The Unofficial Intel Blog

Poking the beehive with a stick

Wednesday, September 13, 2006

I am not alone...

IT Guy is testing the waters with another Intel anonyblog.
Good Luck IT GUY!
Find it here:

http://intelperspective.blogspot.com/

12 Comments:

At September 13, 2006 7:30 PM, Anonymous Anonymous said...

Good. The more, the merrier. I take this as a sign that constructive confrontation at Intel is dead and buried. Still, if that's what it takes to bring it back, so be it.

Btw, speaking of IT... CMMI now needs used for ALL IT projects in the future? Really? I thought one of the points of this efficiency effort was to reduce bureaucracy. I guess some stones did remain unturned after all.

 
At September 13, 2006 9:43 PM, Anonymous Anonymous said...

You're CMMI comment is right on. Where's the empowerment of teams? Why can't teams own decision making instead of centralized bodies? If this is efficiency then I'm the heavyweight boxing champ. All we have is the same people making the same decisions. Another of my favorites is we're moving managers to individual contributors but won't redeploy them. If I get caught in that, I sure hope I like the new manager and job!

 
At September 14, 2006 9:19 AM, Blogger Intel IT Guy said...

I agree with the CMMi comments. Requiring it for everything shows a misunderstanding of the purpose and intent of CMMi, and a lack of willingness to embrace alternative approaches, like Agile Development, to get some projects done more quickly and with less bureaucracy.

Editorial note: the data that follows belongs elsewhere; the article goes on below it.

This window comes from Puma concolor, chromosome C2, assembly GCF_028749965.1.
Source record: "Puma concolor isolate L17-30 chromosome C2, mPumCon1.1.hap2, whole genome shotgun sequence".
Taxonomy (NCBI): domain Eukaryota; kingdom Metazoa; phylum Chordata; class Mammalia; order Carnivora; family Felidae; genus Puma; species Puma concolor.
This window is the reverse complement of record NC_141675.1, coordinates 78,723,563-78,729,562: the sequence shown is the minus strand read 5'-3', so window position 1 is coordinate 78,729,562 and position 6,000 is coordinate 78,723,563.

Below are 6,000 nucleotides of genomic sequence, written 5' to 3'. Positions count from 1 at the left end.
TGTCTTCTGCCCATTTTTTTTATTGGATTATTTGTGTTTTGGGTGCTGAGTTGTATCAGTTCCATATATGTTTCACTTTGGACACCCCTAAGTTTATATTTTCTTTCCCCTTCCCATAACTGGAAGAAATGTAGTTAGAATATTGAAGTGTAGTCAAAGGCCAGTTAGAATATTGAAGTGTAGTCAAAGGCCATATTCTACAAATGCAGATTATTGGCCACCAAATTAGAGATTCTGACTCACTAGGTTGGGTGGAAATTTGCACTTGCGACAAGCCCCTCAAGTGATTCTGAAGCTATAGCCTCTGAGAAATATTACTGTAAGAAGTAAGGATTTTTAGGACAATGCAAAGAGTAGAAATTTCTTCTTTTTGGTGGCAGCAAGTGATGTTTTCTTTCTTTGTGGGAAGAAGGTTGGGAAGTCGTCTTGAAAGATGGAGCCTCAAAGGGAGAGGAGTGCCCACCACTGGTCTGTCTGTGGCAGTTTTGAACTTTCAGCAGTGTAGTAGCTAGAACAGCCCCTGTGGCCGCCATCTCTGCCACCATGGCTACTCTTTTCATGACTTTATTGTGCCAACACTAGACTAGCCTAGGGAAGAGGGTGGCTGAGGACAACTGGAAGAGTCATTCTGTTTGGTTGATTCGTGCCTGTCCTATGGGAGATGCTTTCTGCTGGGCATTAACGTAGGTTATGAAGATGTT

At September 14, 2006 1:41 PM, Anonymous Anonymous said...

Can you please explain CMMI to an Intel spouse? Thank you.

 
At September 14, 2006 3:35 PM, Blogger PentrinoVI said...

CMMI is something dreamt up by Carnegie Mellon professors as a continual consulting revenue stream.

The basic idea is that there are certain key practices which are common and essential for repeatable predictable execution.

The more of these practices you incorporate into your daily work, the higher "level" you are.

So far, so good. But it is in the implementation that things go awry. Some don't read carefully enough and assume that if some is good then more is better. Some find the implementation and auditing to be a profession itself and as such are parasitic to some extent, over-burdening teams which are all ready stretched thin with bureaucratic processes. Some are just dumb and work to the letter of the law rather than the spirit.

It finds a ready home at organizations which are highly process oriented (read Intel) but I'm hardly convinced that it is as useful and effective as claimed.

 
At September 14, 2006 5:05 PM, Anonymous Anonymous said...

Do you think that Intel will use this as an opportunity to weed out those employees that are very close to retirement and move up employees who make far less? Or is this just another attempt to look like they are doing something other than rearranging the deck chairs on the Titanic?

 
At September 14, 2006 9:18 PM, Anonymous Anonymous said...

To me, it seems that CMMI was sold as a panacea to IT management by people who are very successful salesmen. These people are experts in making things look good on Powerpoint slides. Imagine what wonderful things could be accomplished if these people actually worked on what's best for Intel instead of coming up with the next Big Deal for focal time, but we all know that's not how Intel works these days.